Montana’s big, starry skies and the deep purple plumes of the Carina Nebula are among the shortlist of finalists announced earlier this month by the Royal Observatory Greenwich as part of its Astronomy Photographer of the Year competition. Closeups of the Moon, Los Angeles’ strangely beautiful skyline, and the dazzling tail of Comet Leonard are all competing entries as well.
Now in its 14th year, the contest features amateur photographers from 67 countries with snapshots in categories such as skyscapes, aurorae, asteroids, the Moon, and more. The ultimate winner will receive the coveted title of Astronomy Photographer of the Year.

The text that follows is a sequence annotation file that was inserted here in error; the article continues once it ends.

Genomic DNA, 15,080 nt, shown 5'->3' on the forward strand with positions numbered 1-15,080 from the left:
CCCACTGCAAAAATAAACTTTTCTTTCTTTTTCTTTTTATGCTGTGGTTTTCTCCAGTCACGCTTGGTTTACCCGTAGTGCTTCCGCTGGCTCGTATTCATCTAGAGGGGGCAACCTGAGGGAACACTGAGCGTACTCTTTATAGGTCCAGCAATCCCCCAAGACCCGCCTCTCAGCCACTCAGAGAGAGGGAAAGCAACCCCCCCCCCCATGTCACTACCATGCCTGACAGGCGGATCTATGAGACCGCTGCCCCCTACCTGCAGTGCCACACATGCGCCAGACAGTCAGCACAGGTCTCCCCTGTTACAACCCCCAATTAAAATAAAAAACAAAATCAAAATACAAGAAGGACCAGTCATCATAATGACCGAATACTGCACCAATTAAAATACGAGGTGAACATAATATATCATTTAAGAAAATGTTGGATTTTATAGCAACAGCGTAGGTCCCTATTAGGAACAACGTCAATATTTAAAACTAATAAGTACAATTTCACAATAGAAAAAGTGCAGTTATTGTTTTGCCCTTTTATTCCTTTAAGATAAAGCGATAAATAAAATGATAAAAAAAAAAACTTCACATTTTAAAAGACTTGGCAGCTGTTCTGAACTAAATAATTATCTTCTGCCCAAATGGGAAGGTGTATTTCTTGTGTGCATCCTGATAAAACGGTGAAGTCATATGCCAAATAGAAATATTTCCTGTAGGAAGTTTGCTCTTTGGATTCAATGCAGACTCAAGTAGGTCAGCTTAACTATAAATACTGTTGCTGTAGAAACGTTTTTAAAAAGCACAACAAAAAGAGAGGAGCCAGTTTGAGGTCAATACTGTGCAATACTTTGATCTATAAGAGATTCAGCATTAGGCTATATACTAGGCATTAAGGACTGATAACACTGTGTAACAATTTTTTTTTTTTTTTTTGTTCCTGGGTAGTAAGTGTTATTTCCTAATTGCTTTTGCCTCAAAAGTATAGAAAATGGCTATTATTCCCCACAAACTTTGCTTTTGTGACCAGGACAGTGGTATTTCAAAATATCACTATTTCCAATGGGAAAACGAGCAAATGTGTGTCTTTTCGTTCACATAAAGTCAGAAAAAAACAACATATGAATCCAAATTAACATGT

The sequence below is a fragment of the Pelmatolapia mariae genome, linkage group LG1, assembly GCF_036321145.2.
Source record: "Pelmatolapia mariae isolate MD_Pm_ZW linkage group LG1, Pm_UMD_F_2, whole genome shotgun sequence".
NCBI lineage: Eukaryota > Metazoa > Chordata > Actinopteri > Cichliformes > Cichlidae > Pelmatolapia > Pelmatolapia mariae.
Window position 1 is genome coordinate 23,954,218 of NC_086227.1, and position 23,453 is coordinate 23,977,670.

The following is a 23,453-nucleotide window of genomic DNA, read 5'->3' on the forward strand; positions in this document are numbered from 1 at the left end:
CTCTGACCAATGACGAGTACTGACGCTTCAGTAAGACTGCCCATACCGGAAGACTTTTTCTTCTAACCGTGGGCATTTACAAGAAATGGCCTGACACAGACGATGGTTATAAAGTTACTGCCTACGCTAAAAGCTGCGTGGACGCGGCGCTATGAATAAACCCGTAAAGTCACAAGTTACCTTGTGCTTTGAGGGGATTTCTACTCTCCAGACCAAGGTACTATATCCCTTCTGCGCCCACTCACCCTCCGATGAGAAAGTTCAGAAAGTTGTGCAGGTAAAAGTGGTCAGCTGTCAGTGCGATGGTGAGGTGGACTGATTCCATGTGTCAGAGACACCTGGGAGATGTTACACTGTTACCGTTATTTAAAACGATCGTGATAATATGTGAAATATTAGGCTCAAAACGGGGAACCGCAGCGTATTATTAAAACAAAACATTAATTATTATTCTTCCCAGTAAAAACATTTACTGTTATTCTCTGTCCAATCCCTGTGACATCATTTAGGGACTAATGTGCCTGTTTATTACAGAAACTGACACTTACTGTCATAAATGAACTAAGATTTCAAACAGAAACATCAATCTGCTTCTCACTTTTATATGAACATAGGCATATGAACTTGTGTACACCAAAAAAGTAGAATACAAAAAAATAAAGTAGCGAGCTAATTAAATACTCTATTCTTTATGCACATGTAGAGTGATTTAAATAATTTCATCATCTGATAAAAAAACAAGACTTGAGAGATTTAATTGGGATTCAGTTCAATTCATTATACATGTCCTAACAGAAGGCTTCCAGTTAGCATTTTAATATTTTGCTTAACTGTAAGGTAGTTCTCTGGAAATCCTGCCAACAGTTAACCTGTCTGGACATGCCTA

Other prizes already awarded include Best Newcomer and Young Astronomy Photographer of the Year. The Annie Maunder Prize for Digital Innovation has also been awarded for a dramatic cyanotype photograph of Earth. Cyanotypes were invented in the mid-1800s; they use chemicals such as ferric ammonium oxalate or ferric ammonium citrate combined with potassium ferricyanide on paper or another surface. Exposing the material to ultraviolet light creates a blue-green image.
The Astronomy Photographer of the Year will be announced September 15 and the photo will be on display, along with winners in other categories and shortlisted contestants, at the National Maritime Museum in London on September 17. A book of all the photos will be released later that month.